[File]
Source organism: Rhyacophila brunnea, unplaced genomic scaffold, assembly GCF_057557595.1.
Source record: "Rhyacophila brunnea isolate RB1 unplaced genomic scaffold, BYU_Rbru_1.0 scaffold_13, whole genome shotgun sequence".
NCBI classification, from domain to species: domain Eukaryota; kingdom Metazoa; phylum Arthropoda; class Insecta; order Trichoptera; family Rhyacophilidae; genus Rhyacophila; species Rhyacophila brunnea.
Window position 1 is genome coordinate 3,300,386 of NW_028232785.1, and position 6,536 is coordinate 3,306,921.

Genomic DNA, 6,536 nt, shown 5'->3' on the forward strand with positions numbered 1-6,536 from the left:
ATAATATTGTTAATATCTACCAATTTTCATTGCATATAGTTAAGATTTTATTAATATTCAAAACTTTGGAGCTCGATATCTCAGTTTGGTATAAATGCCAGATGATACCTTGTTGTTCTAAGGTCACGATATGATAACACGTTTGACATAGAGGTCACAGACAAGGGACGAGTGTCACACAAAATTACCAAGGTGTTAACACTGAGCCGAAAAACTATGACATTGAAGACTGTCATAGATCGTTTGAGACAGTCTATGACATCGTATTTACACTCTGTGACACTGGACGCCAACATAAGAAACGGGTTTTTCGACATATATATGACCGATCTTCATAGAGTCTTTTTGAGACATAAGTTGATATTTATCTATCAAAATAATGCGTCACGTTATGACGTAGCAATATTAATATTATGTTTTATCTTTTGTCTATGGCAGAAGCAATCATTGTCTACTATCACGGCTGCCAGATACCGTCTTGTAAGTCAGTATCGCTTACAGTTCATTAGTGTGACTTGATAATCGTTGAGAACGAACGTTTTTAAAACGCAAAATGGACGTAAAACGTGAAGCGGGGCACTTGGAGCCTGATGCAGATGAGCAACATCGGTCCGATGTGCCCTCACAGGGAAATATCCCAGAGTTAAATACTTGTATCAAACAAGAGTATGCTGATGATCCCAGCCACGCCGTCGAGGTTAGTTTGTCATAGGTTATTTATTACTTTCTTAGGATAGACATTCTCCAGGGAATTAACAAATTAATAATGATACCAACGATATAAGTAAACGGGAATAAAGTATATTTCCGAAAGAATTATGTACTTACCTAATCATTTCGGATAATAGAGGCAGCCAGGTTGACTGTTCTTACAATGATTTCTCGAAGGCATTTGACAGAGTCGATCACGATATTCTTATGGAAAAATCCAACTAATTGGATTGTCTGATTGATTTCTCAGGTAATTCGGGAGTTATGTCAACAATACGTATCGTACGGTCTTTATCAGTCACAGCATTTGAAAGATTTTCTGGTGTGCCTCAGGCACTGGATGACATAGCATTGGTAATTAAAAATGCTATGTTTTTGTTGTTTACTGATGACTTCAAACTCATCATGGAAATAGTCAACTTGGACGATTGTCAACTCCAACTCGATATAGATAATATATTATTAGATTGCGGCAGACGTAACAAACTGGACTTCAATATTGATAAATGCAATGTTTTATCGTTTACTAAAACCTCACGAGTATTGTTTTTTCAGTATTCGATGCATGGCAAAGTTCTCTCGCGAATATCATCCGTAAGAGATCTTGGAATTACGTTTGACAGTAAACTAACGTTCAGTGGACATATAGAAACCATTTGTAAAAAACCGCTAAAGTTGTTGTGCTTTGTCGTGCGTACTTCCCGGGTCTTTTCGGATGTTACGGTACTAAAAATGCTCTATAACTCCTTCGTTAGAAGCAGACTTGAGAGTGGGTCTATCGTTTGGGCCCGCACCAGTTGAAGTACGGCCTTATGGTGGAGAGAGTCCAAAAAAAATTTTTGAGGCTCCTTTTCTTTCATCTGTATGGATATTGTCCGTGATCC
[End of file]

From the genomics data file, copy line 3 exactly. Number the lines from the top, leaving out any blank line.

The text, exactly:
NCBI classification, from domain to species: domain Eukaryota; kingdom Metazoa; phylum Arthropoda; class Insecta; order Trichoptera; family Rhyacophilidae; genus Rhyacophila; species Rhyacophila brunnea.